UTC College Prep Program Completes First Virtual Week

By Bri Carr, Staff Writer-

“Gaining Early Awareness and Readiness for Undergraduate Programs” or GEAR UP, is an after-school program designed to encourage middle and high school students at six inner-city schools get on track for college.

With 161 projects throughout 45 states, GEAR UP serves over half-a-million students.

The school provides resources for students to understand that college is an option for them, as they learn how to pay for and succeed in college.

Because of the COVID-19 pandemic, GEAR UP started their transition into an online format for the first time, to continue their goal of getting more students involved.

From being an in-person based program that relied heavily on face-to-face communication to an all online program, the sudden change was a tough one, as Gear Up Director, Dr. Hunter Huckabay had to say.

“…it’s a very boots-on-the-ground approach! We like to get people in the schools, interacting with the students, that’s why we use a lot of UTC’s employees and students.”

He explained that during the after-school programs, their students are encouraged to go on college campuses and interact with college students such as at UTC.

Unfortunately, because of the changing circumstances, the program changed its approach to teaching, to provide a safer environment with students’ and the staff’s health in mind.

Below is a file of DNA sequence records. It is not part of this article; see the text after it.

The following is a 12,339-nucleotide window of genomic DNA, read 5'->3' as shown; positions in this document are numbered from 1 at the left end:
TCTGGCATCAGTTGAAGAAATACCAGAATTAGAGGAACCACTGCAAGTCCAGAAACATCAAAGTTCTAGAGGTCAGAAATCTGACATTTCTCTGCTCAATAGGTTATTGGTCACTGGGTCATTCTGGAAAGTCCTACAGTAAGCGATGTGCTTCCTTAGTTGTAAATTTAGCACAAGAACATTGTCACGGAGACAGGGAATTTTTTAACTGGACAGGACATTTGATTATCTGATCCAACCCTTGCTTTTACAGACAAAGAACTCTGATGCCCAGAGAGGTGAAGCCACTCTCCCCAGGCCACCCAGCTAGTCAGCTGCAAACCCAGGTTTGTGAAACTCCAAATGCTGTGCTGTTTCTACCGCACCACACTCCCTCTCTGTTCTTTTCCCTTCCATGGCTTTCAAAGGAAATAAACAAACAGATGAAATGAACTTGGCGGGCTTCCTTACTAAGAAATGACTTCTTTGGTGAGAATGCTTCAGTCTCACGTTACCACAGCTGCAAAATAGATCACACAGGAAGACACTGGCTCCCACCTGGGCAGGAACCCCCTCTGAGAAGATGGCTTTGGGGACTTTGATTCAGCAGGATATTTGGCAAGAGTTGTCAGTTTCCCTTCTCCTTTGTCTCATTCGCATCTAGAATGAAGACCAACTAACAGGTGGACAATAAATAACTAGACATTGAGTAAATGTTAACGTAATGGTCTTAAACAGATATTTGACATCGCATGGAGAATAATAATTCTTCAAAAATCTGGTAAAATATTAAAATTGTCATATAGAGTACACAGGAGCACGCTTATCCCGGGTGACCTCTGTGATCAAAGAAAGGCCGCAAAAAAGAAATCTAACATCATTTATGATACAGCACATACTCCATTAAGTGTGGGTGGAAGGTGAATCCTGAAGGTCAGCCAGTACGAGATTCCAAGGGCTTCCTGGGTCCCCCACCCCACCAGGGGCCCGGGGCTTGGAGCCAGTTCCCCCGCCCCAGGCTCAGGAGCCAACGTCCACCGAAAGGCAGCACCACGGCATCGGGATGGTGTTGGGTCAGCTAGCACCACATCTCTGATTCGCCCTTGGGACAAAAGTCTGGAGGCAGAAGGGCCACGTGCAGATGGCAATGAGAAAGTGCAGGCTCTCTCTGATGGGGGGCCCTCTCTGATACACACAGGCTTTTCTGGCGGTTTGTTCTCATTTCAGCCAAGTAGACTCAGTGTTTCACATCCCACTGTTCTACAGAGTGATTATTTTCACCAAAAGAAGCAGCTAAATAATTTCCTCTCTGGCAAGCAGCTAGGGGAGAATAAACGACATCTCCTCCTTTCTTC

According to Huckabay, he was unsure in regards as to how the program would flourish like it did before, but is satisfied with the outcome this first time around of moving everything to an online format in the midst of a pandemic.

“Naturally, we would prefer to be in an in-person environment…but given all of that I’m happy with what we’ve been able to accomplish,” he said.

Not only have the GEAR UP leaders learned how to use this new virtual way of working, but so have the tutors who help these students after school.

Sophomore and GEAR UP tutor, Aubrey-Anne Ross, gave insight to how the program’s new structure has affected her.

“The biggest difference I feel like…last year, what they would do, is the kids would stay after-school, and they [tutors] would be at the school, and when it was done they would give them rides home, so…more kids were coming…and it was easier to draw them I feel like.”

Ross also explained that the program’s leaders taught the staff different techniques and virtual ways to help students still succeed while tutoring them in a new and unique way.

According to Ross, although most of their training was virtual, she still navigated through the virtual teaching platform effectively, as she prepared for the first week.  

With continual efforts, the after-school program completed its first week online and is hoping for a better future despite COVID-19.

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